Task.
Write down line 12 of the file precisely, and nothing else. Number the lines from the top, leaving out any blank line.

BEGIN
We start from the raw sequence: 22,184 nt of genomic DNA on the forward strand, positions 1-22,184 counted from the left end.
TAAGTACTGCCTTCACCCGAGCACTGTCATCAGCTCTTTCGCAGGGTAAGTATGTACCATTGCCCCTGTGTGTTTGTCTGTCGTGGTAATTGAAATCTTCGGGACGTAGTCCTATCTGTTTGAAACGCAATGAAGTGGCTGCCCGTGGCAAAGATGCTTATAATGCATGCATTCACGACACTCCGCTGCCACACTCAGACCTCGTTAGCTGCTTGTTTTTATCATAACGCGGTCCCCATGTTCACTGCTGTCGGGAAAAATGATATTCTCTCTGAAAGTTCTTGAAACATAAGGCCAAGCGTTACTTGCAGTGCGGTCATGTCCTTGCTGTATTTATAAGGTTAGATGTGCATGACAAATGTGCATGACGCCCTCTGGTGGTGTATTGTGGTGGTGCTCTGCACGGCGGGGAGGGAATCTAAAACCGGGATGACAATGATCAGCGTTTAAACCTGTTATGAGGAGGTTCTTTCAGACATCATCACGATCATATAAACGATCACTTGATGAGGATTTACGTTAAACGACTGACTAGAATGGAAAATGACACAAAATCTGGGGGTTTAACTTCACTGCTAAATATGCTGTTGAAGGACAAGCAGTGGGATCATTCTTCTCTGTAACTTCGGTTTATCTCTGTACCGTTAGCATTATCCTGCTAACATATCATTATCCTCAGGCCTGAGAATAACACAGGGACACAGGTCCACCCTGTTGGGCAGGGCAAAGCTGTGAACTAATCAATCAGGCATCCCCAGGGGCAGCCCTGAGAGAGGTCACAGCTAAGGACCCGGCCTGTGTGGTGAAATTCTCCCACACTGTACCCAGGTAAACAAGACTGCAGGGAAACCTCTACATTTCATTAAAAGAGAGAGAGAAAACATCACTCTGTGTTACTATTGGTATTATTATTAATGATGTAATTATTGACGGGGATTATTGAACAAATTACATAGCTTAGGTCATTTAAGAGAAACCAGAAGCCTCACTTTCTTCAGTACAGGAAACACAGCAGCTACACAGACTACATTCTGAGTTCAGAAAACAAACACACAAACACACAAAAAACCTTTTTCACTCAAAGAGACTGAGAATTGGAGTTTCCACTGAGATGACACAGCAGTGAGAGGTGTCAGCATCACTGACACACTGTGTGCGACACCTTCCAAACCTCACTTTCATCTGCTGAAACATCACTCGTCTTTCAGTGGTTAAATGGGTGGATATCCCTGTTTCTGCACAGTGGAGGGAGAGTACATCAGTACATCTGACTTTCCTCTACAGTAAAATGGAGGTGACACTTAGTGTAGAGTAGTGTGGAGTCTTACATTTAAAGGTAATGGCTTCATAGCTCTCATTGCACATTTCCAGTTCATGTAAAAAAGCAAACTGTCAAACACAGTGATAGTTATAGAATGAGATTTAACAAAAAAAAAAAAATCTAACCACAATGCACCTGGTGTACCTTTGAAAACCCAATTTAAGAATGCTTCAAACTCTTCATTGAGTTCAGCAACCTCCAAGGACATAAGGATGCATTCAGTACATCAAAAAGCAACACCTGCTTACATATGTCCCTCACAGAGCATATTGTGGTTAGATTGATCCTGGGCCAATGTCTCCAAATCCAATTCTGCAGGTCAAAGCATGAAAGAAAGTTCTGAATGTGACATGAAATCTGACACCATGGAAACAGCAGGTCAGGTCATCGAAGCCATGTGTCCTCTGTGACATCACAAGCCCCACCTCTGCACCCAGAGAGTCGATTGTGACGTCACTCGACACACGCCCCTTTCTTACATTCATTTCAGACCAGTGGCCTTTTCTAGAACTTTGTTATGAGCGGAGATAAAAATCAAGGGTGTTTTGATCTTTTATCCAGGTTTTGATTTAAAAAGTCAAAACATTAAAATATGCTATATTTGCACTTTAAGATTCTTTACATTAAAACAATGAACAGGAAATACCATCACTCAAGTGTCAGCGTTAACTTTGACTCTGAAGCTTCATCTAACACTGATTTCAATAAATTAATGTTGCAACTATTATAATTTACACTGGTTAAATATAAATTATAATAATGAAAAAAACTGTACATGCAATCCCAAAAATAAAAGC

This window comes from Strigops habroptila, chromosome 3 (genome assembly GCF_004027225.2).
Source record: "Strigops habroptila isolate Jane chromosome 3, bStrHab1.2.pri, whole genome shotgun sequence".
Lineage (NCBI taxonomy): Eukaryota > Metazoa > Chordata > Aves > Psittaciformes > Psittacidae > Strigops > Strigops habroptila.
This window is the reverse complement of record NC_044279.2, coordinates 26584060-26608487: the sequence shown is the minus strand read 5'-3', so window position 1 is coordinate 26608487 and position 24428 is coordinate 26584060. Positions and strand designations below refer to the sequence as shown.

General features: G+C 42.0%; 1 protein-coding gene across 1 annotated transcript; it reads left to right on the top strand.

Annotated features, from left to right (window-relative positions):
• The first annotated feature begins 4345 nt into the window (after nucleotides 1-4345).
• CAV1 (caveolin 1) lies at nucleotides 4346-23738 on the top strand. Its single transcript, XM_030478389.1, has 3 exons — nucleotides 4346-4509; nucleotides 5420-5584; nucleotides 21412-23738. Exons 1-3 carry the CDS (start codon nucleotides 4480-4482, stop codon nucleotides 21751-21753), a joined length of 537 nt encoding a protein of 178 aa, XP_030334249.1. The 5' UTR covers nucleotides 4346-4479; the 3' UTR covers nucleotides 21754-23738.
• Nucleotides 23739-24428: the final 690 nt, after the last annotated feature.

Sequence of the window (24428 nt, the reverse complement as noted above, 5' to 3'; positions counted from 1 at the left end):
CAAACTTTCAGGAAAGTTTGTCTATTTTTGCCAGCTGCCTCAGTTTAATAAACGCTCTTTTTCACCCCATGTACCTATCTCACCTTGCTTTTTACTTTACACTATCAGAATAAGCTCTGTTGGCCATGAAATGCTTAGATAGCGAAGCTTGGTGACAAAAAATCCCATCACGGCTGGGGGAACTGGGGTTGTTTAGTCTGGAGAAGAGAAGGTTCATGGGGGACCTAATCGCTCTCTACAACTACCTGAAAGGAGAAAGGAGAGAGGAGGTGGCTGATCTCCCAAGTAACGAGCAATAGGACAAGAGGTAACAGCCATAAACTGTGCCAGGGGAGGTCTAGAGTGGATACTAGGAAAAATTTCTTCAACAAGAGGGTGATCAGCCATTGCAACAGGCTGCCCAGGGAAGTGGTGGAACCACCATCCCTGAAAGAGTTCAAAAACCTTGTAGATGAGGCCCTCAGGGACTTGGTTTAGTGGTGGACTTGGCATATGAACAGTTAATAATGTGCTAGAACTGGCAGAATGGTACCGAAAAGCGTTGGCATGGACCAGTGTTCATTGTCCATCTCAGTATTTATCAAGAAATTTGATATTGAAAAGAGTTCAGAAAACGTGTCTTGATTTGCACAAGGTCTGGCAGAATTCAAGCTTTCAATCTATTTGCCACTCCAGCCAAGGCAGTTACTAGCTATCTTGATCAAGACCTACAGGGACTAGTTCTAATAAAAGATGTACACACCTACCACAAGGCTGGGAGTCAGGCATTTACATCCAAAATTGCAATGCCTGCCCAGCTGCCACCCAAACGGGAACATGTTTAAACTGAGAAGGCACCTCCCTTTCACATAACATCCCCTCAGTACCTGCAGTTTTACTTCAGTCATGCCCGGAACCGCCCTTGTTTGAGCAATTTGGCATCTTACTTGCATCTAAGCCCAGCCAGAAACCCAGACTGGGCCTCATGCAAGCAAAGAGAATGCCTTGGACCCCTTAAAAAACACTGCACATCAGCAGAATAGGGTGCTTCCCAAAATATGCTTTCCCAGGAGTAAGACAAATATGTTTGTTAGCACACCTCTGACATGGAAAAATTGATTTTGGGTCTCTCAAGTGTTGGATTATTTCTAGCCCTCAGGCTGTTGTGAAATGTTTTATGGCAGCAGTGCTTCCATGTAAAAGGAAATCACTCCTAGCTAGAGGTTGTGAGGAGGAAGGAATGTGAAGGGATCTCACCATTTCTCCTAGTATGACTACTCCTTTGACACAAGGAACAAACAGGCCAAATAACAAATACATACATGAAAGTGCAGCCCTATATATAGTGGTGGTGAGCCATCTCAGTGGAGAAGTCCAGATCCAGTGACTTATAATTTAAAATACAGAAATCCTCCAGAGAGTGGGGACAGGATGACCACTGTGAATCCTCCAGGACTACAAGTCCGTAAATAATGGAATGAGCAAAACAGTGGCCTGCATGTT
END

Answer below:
Sequence of the window (24428 nt, the reverse complement as noted above, 5' to 3'; positions counted from 1 at the left end):